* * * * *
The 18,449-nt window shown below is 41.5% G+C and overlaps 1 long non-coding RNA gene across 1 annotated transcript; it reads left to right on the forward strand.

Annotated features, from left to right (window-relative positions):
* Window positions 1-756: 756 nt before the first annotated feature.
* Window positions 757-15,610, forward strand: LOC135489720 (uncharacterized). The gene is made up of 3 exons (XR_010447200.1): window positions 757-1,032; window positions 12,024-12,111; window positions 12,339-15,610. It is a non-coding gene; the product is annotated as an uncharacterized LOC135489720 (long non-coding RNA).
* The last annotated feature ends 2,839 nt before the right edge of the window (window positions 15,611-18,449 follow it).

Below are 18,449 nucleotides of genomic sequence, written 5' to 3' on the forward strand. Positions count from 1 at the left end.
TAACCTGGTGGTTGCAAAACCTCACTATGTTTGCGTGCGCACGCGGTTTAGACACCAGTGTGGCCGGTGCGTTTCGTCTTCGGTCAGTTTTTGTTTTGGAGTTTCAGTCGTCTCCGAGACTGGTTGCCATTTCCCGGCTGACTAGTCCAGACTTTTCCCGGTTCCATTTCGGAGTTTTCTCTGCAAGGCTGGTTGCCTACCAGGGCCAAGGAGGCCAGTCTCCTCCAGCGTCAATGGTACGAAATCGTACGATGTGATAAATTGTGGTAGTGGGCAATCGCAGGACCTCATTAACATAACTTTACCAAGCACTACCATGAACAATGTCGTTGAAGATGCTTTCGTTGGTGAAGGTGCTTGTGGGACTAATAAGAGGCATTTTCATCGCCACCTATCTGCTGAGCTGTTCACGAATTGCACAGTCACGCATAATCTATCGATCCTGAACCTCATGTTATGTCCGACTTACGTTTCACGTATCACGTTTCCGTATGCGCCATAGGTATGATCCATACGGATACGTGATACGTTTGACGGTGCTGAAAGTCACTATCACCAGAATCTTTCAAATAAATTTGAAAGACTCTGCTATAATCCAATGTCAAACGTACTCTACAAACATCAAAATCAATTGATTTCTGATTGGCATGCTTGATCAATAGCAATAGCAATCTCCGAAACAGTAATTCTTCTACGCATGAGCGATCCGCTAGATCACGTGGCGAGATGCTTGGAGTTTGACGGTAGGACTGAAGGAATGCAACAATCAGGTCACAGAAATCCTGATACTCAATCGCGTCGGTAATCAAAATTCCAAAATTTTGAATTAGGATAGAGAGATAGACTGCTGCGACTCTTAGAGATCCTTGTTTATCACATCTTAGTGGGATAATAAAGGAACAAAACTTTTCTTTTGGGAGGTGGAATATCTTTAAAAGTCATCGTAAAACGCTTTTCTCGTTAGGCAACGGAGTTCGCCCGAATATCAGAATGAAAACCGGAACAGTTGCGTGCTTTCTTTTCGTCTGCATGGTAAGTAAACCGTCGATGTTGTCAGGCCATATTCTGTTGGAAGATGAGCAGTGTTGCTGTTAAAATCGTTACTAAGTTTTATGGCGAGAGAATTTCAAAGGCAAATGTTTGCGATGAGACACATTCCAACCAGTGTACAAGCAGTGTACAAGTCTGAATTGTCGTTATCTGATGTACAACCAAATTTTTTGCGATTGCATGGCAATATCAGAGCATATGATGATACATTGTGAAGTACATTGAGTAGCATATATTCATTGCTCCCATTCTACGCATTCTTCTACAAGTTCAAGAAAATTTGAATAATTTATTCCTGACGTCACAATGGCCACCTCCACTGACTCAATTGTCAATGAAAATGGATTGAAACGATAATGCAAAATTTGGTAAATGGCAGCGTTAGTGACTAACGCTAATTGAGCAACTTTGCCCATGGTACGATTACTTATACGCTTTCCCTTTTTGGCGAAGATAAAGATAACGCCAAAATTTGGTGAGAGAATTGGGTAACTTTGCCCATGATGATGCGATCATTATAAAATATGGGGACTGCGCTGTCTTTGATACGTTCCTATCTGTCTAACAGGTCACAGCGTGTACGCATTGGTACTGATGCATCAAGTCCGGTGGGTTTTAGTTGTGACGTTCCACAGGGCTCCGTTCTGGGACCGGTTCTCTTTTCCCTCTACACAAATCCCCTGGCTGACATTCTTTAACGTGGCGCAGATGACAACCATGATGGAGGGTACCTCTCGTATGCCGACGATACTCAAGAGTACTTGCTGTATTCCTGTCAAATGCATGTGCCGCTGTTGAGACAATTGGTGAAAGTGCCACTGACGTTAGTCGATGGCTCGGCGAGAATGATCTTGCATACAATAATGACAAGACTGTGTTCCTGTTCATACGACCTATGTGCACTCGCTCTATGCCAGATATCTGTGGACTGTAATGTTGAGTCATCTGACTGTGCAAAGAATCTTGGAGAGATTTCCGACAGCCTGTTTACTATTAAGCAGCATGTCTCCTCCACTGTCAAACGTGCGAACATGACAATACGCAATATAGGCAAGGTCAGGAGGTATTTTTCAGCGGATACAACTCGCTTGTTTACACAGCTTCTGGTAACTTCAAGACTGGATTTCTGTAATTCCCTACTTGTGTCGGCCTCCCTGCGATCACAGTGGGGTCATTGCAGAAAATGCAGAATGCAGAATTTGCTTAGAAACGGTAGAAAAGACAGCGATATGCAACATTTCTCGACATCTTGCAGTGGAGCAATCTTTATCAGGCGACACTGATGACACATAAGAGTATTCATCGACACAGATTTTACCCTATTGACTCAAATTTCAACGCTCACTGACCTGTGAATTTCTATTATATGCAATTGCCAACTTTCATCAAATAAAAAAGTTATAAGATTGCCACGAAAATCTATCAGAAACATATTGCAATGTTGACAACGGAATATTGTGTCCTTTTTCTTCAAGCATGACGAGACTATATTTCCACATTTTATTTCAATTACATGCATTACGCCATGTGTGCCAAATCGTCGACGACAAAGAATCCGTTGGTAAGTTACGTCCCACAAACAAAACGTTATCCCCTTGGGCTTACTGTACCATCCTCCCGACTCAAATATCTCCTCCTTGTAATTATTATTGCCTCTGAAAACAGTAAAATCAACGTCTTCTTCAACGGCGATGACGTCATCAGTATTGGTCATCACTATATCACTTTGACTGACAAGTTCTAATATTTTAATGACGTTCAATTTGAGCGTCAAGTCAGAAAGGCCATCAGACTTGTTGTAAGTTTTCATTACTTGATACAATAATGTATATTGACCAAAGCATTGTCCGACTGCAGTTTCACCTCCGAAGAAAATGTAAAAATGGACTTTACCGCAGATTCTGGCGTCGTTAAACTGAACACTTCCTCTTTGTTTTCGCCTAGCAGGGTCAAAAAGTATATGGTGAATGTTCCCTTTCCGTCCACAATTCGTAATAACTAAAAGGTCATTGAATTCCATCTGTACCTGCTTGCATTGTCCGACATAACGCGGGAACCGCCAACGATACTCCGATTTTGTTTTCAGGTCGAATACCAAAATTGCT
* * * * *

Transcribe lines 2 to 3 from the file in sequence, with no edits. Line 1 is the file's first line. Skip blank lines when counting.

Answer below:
Annotated features, from left to right (window-relative positions):
* Window positions 1-756: 756 nt before the first annotated feature.